Perspective From the Oregon Coast
September 25th, 2017 by Jacob Knudsen

The Chetco Bar Fire started July 12, 2017, as a quarter-acre fire caused by a lightning strike in the Kalmiopsis Wilderness 22 miles northeast of Brookings, Oregon.

At first, the fire burned slowly in a remote, steep region with terrain too hazardous for firefighters. The scope changed in mid-August when hot, dry, on-shore winds—locally known as the Chetco Effect—fueled rapid fire growth. Within a few days, the fire grew from a couple thousand acres to more than 10,000 acres then to 80,000 acres.

Several thousand residents—including Coos-Curry Electric Cooperative Inc. employees—were ordered to leave their homes with only a moment’s notice. At 2 a.m. August 21, the Curry County Sheriff’s Department knocked on the door of AJ Weber, a CCEC lineman, telling him he needed to evacuate immediately. Lineman Tim Hawkins and Substation Electrician Ryan McGinnis immediately responded to help AJ and his wife transport their pets, important documents, heirlooms and travel trailer to safety 25 miles north.

Several days later, Safety Coordinator Cindy Peare and her parents, who live next door, were notified they needed to leave their homes. Borrowing trailers from friends and family, and with help from CCEC Staker Zane Adams, Purchasing Agent Tad Bell and Lineman AJ Weber, they moved essentials to a safe location. Assistant IT Director Duffell Gray and his family opened their home to Cindy and her parents.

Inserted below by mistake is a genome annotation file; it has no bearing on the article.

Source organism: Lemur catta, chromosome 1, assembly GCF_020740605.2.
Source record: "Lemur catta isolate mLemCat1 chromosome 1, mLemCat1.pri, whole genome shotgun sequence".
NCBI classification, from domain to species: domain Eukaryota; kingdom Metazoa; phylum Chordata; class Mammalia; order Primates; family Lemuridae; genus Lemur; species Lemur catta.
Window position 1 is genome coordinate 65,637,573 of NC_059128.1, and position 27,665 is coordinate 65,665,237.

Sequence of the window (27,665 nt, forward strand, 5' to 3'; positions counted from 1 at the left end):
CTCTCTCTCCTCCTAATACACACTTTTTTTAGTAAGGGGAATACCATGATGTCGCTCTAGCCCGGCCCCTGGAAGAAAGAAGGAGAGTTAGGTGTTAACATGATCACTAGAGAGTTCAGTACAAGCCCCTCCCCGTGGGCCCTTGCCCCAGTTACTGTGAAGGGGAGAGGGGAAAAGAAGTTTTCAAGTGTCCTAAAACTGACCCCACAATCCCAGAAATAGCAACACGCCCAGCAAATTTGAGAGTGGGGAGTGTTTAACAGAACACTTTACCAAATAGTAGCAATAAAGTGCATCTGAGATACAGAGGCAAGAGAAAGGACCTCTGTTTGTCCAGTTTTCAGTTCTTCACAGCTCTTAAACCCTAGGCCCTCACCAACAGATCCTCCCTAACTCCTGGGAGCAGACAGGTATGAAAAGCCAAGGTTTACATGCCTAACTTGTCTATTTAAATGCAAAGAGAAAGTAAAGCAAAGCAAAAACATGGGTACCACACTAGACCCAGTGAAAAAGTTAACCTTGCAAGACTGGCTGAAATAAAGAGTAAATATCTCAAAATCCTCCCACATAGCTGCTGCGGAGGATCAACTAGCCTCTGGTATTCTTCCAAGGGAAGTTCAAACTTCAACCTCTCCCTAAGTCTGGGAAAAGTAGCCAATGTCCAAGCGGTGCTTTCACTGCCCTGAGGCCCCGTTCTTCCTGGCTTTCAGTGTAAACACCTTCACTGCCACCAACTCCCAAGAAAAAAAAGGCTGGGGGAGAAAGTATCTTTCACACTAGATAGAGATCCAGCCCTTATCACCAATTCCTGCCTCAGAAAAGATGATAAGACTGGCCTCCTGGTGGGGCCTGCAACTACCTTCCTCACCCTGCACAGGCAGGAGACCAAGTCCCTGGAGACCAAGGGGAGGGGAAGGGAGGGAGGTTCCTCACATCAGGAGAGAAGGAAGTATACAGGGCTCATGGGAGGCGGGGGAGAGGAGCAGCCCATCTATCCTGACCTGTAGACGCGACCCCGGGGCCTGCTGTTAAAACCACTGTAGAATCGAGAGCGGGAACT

As the fire grows, more members of the CCEC family are being put on pre-evacuation notice. Employees who live outside the immediate fire danger zone are storing treasures for employees whose homes are at risk. With hotels and campgrounds full, other employees have welcomed evacuees with travel trailers to park on their property.

“We are all here to help, and if anyone needs assistance, we are committed to being there day or night,” CCEC General Manager Roger Meader told employees.